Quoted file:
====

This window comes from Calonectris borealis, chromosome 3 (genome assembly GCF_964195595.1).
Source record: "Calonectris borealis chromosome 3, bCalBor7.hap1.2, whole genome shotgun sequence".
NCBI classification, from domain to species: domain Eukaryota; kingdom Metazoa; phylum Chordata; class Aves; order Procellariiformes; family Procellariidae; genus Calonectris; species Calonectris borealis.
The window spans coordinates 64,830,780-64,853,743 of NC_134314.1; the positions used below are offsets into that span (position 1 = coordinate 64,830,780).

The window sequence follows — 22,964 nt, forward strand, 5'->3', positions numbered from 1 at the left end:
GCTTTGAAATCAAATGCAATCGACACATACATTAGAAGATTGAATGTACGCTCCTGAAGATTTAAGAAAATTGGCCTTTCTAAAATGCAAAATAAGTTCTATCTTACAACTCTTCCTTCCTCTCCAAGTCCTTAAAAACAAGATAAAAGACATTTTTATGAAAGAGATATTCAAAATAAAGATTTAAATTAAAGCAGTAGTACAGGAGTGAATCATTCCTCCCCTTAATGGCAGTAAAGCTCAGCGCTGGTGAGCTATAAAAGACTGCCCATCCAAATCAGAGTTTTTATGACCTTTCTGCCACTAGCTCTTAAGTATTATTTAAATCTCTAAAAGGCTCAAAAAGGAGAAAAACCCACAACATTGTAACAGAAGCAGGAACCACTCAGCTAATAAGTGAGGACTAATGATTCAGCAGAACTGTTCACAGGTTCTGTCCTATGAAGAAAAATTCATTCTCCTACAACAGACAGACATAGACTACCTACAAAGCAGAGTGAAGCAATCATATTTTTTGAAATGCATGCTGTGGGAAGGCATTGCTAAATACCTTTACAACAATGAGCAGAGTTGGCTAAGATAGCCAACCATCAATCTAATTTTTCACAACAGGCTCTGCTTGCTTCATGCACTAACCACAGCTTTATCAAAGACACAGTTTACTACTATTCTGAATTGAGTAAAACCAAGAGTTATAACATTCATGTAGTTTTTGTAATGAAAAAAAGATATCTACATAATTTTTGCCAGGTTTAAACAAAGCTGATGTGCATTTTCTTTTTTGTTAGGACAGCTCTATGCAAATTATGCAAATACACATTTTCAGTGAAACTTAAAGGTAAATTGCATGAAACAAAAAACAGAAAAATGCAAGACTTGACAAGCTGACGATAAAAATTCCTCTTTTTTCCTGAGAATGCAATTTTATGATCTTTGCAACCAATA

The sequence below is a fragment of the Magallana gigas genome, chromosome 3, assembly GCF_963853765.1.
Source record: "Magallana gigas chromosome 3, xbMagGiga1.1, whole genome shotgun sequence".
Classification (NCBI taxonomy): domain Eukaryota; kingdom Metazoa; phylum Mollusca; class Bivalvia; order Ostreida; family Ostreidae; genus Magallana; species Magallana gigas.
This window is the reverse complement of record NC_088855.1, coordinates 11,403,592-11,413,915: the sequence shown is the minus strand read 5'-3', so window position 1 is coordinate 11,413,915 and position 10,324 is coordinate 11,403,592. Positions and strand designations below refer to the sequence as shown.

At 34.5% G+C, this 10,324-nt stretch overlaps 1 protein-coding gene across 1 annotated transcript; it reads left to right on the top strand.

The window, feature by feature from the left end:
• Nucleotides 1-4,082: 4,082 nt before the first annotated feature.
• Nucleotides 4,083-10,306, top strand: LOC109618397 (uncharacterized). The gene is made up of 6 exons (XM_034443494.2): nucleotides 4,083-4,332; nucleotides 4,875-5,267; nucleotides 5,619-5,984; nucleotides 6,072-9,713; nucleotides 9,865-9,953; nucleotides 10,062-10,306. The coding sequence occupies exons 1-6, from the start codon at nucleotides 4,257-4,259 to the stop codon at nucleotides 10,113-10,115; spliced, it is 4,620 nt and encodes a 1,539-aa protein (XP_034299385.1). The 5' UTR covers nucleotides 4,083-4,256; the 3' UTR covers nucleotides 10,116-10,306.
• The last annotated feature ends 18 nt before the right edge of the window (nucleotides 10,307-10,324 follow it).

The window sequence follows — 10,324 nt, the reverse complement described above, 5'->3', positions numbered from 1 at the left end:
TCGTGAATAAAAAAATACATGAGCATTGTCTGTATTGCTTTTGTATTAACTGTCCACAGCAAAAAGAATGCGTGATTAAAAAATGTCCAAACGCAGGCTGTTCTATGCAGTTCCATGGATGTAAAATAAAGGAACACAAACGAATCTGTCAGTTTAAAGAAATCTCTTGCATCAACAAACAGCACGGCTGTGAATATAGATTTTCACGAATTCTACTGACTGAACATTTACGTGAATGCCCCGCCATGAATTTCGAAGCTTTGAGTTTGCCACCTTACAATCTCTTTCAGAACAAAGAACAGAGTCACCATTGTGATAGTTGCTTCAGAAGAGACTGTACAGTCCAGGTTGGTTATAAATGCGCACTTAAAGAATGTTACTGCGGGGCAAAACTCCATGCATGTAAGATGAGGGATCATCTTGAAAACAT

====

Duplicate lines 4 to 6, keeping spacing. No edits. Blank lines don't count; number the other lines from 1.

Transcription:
The window spans coordinates 64,830,780-64,853,743 of NC_134314.1; the positions used below are offsets into that span (position 1 = coordinate 64,830,780).

The window sequence follows — 22,964 nt, forward strand, 5'->3', positions numbered from 1 at the left end:
GCTTTGAAATCAAATGCAATCGACACATACATTAGAAGATTGAATGTACGCTCCTGAAGATTTAAGAAAATTGGCCTTTCTAAAATGCAAAATAAGTTCTATCTTACAACTCTTCCTTCCTCTCCAAGTCCTTAAAAACAAGATAAAAGACATTTTTATGAAAGAGATATTCAAAATAAAGATTTAAATTAAAGCAGTAGTACAGGAGTGAATCATTCCTCCCCTTAATGGCAGTAAAGCTCAGCGCTGGTGAGCTATAAAAGACTGCCCATCCAAATCAGAGTTTTTATGACCTTTCTGCCACTAGCTCTTAAGTATTATTTAAATCTCTAAAAGGCTCAAAAAGGAGAAAAACCCACAACATTGTAACAGAAGCAGGAACCACTCAGCTAATAAGTGAGGACTAATGATTCAGCAGAACTGTTCACAGGTTCTGTCCTATGAAGAAAAATTCATTCTCCTACAACAGACAGACATAGACTACCTACAAAGCAGAGTGAAGCAATCATATTTTTTGAAATGCATGCTGTGGGAAGGCATTGCTAAATACCTTTACAACAATGAGCAGAGTTGGCTAAGATAGCCAACCATCAATCTAATTTTTCACAACAGGCTCTGCTTGCTTCATGCACTAACCACAGCTTTATCAAAGACACAGTTTACTACTATTCTGAATTGAGTAAAACCAAGAGTTATAACATTCATGTAGTTTTTGTAATGAAAAAAAGATATCTACATAATTTTTGCCAGGTTTAAACAAAGCTGATGTGCATTTTCTTTTTTGTTAGGACAGCTCTATGCAAATTATGCAAATACACATTTTCAGTGAAACTTAAAGGTAAATTGCATGAAACAAAAAACAGAAAAATGCAAGACTTGACAAGCTGACGATAAAAATTCCTCTTTTTTCCTGAGAATGCAATTTTATGATCTTTGCAACCAATA